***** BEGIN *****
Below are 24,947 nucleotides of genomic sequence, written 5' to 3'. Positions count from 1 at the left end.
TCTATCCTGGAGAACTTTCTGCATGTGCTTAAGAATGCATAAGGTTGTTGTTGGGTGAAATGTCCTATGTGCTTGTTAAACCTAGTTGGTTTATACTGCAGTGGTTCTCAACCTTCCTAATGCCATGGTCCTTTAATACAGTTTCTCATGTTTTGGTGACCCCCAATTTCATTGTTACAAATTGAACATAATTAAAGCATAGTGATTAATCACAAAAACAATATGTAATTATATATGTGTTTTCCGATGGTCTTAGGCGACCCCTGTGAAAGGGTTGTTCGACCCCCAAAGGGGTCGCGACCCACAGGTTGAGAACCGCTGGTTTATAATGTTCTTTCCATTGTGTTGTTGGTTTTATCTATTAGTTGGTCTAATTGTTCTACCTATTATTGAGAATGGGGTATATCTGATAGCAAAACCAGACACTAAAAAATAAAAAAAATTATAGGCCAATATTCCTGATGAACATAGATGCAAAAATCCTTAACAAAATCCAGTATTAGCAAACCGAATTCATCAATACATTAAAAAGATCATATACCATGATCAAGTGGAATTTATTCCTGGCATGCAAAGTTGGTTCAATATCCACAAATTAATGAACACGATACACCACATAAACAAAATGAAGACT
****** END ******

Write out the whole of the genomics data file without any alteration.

Below are 24,947 nucleotides of genomic sequence, written 5' to 3'. Positions count from 1 at the left end.
TCTATCCTGGAGAACTTTCTGCATGTGCTTAAGAATGCATAAGGTTGTTGTTGGGTGAAATGTCCTATGTGCTTGTTAAACCTAGTTGGTTTATACTGCAGTGGTTCTCAACCTTCCTAATGCCATGGTCCTTTAATACAGTTTCTCATGTTTTGGTGACCCCCAATTTCATTGTTACAAATTGAACATAATTAAAGCATAGTGATTAATCACAAAAACAATATGTAATTATATATGTGTTTTCCGATGGTCTTAGGCGACCCCTGTGAAAGGGTTGTTCGACCCCCAAAGGGGTCGCGACCCACAGGTTGAGAACCGCTGGTTTATAATGTTCTTTCCATTGTGTTGTTGGTTTTATCTATTAGTTGGTCTAATTGTTCTACCTATTATTGAGAATGGGGTATATCTGATAGCAAAACCAGACACTAAAAAATAAAAAAAATTATAGGCCAATATTCCTGATGAACATAGATGCAAAAATCCTTAACAAAATCCAGTATTAGCAAACCGAATTCATCAATACATTAAAAAGATCATATACCATGATCAAGTGGAATTTATTCCTGGCATGCAAAGTTGGTTCAATATCCACAAATTAATGAACACGATACACCACATAAACAAAATGAAGACT